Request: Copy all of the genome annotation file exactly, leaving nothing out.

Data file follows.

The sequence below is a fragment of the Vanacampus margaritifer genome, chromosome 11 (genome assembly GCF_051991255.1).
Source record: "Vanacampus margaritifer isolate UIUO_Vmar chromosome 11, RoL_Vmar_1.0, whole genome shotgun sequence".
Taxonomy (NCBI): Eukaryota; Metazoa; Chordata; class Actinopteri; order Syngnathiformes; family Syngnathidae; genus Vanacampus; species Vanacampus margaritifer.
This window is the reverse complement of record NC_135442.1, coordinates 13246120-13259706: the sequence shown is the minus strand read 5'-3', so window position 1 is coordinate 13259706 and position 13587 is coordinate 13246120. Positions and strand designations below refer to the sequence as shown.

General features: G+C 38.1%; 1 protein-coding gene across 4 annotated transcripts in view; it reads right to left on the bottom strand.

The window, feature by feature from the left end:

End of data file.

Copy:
The sequence below is a fragment of the Vanacampus margaritifer genome, chromosome 11 (genome assembly GCF_051991255.1).
Source record: "Vanacampus margaritifer isolate UIUO_Vmar chromosome 11, RoL_Vmar_1.0, whole genome shotgun sequence".
Taxonomy (NCBI): Eukaryota; Metazoa; Chordata; class Actinopteri; order Syngnathiformes; family Syngnathidae; genus Vanacampus; species Vanacampus margaritifer.
This window is the reverse complement of record NC_135442.1, coordinates 13246120-13259706: the sequence shown is the minus strand read 5'-3', so window position 1 is coordinate 13259706 and position 13587 is coordinate 13246120. Positions and strand designations below refer to the sequence as shown.

General features: G+C 38.1%; 1 protein-coding gene across 4 annotated transcripts in view; it reads right to left on the bottom strand.

The window, feature by feature from the left end: